When I have tried “gparted” in KDE, it doesn’t mount partitions but the device notifier annoyingly pops up though that is less of a problem than the automatic mounting.

On 2015-06-01 16:46, hcvv wrote:
> Well, erase the partition table (or even the whole disk).

No, that will not work.

The problem is that as soon as you “format” the filesystem, the desktop
notices it and automatically mounts it. I’ve have this issue a lot with
the YaST partitioner.

What I often do then is work in text mode, which is a nuisance. nrickert
suggestion to use Icewm is interesting. A command to block or disable
automount would be nice.

Cheers / Saludos,

Carlos E. R.
(from 13.1 x86_64 “Bottle” at Telcontar)

On 2015-05-31, hextejas <> wrote:
> So, is there an easier way to do a simple format of an SD or USB device
> using the max size, as FAT32, with a label ?

Yes. Don’t use gparted. Use parted. It’s easier, cleaner, and more powerful than any other partition program. Read the
manual and you’ll see why.

As an example to illustrate its power, here are some commands that will do 3 things to an empty USB drive (/dev/sdY):

sh-4.2 $ su -
sh-4.2 # parted /dev/sdY
(parted) mklabel gpt
(parted) mkpart ESI fat32 1MiB 512MiB
(parted) mkpart primary 512MiB -1MiB
(parted) set 1 boot on
(parted) quit
sh-4.2 # exit

The 3 things this will do are:

  1. Create a GPT label.
  2. Create an EFI-compatible 0.5 GiB FAT32 partition.
  3. Use the rest of the drive a create a second partition (which you can subsequently format, e.g. using FAT32).

With this power, parted really does make fdisk obsolete.

Want a partitioning solution that works for <everything> no matter what you want to do, whatever formatting, whatever disk layout, whatever OS, whatever <anything>?

Use Gparted live, not the app.
It’ll modify your system and boot partitions directly (the app might require a reboot).
Since it’s a single function tool, you can’t get lost doing something else.
Only requirements are that you need to be able to boot to CDROM or USB where your Gparted live image is, and for the target disk to be accessible.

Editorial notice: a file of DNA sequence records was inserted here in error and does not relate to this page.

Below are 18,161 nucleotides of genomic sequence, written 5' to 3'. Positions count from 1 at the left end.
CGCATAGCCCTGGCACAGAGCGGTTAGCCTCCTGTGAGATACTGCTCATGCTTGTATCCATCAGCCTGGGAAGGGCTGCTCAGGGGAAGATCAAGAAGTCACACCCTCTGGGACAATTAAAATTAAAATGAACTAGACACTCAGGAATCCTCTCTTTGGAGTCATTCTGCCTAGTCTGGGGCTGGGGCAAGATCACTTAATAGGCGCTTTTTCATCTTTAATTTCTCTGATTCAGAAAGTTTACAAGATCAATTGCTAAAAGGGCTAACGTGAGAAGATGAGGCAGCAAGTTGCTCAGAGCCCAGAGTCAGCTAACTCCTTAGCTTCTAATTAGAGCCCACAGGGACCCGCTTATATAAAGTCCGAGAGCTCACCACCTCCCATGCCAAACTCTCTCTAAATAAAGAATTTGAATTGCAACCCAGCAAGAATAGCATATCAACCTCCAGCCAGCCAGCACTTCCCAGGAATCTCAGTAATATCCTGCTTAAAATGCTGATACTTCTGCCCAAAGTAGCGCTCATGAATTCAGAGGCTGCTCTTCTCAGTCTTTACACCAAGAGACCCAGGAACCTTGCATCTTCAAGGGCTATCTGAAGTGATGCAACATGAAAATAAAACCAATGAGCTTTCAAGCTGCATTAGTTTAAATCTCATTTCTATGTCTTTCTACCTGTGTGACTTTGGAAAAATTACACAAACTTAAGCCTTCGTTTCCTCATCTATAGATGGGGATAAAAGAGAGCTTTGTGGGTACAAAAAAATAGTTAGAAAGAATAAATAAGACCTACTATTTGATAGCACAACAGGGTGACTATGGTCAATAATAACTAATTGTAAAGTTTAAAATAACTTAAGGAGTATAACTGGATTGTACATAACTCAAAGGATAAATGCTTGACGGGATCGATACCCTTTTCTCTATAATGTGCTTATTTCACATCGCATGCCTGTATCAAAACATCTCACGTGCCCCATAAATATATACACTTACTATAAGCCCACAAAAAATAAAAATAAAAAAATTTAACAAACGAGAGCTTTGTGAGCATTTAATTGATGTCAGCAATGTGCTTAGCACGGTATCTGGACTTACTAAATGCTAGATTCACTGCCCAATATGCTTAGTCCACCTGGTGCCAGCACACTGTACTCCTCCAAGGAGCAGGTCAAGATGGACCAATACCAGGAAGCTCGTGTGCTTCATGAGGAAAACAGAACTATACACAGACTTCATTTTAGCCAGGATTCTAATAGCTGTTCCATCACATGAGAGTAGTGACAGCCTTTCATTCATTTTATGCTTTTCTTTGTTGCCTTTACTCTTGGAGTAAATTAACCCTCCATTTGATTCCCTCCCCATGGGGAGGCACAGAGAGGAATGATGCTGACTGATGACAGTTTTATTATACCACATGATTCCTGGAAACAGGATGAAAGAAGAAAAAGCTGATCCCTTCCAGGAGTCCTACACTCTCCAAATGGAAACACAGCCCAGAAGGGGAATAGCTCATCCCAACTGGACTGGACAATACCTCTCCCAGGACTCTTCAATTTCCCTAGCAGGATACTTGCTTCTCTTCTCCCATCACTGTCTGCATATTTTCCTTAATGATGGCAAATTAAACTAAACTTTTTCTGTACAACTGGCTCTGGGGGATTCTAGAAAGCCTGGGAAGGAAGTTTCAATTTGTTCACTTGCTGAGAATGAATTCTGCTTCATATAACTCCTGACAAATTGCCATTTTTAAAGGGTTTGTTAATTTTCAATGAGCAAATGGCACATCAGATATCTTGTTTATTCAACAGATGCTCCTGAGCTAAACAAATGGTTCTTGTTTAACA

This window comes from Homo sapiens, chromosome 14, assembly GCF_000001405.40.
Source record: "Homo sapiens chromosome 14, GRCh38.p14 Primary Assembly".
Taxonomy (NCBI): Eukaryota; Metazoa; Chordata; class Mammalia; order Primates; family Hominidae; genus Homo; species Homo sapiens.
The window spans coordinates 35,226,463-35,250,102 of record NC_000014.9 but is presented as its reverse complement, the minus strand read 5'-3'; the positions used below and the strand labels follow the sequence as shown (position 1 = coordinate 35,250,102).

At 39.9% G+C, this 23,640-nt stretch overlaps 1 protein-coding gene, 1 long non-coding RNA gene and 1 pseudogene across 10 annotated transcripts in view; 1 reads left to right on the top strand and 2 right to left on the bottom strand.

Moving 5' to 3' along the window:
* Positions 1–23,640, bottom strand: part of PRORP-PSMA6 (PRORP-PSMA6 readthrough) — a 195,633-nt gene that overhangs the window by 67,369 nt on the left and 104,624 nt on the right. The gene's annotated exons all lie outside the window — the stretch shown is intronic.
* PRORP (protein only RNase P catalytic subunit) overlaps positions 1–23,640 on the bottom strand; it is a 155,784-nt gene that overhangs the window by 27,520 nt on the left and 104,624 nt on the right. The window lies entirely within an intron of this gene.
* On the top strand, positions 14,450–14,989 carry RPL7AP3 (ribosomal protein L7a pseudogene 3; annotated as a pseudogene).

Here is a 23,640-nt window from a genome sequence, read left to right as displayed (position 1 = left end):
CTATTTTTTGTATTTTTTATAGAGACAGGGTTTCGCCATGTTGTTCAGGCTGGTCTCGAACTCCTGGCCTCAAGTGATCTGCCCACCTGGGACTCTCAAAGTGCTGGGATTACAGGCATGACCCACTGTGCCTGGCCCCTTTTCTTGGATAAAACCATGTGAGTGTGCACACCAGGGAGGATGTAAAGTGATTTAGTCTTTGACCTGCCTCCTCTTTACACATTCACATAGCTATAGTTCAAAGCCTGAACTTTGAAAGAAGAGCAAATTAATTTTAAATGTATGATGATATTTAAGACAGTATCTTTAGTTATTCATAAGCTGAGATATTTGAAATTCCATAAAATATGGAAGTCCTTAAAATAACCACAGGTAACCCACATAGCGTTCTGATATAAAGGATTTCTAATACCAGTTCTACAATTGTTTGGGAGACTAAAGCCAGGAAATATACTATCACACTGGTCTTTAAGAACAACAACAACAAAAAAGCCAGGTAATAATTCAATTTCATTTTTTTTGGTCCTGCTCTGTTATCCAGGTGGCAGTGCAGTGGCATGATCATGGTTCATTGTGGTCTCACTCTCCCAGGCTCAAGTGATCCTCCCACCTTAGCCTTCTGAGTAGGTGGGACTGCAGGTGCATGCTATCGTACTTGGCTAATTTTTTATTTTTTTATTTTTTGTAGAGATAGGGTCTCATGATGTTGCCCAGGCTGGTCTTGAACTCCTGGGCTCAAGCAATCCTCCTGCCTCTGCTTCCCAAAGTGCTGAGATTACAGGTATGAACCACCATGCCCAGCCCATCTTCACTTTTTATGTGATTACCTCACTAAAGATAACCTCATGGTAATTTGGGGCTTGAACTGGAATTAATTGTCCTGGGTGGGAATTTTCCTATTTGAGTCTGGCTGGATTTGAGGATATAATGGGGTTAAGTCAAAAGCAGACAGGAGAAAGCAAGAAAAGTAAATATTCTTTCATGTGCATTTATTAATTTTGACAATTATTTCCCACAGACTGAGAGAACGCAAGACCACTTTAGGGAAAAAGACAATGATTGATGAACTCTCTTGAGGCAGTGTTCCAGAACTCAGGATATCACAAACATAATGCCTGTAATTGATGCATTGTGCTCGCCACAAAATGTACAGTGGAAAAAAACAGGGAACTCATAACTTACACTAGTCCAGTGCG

The current downloadable image (either burn to optical media or mount directly in a virtual CDROM on virtualization platforms)

The overall gparted Download page

There are plenty of other ways to partition, but IMO this is the only nearly brain-dead approach to every scenario.



I think there is enough help already listed.

However if you use dd then it wipes and installs all in one go.

Installing the openSUSE Tumbleweed Image

  1. Download the latest image at
  2. JeOS image for a minimal system openSUSE-Tumbleweed-ARM-JeOS-raspberrypi-*.raw.xz
  3. As root
    extract the image onto your SD-Card (replace sdX with the device name of your SD-Card). WARNING: all previous data on the SD-Card will be lost.

xzcat [image].raw.xz | dd bs=4M of=/dev/sdX; sync


sometimes mine is /dev/sdf on my iMac it is /dev/sdb

then you can use the OS.

Wipe files etc and you are left with 4 empty partitions. Use Microsoft.

Generally use gparted and delete partitions.
Close gparted and use the yast2 partitioner.

OR remove the disk and redo gparted and create.

Be a little creative or imaginitive.

If you use gparted live which is a bootable CD (not gparted which is installed on a HDD)
your system BIOS supports a bootable USB stick,

It’s probably straightforward to simply
Configure boot to CDROM
Insert your USB stick

You should then boot directly to gparted live and see your USB stick for disk operations including formatting and marking as a bootable medium.

Just don’t make a mistake and perform operations on your HDD.

I suppose if you have any virtualization setup, you could do the same thing… Configure a Guest with a USB stick and boot to a gparted live iso…

As an aside, although you’re asking about using gparted, have you tried to also use the openSUSE partitioner?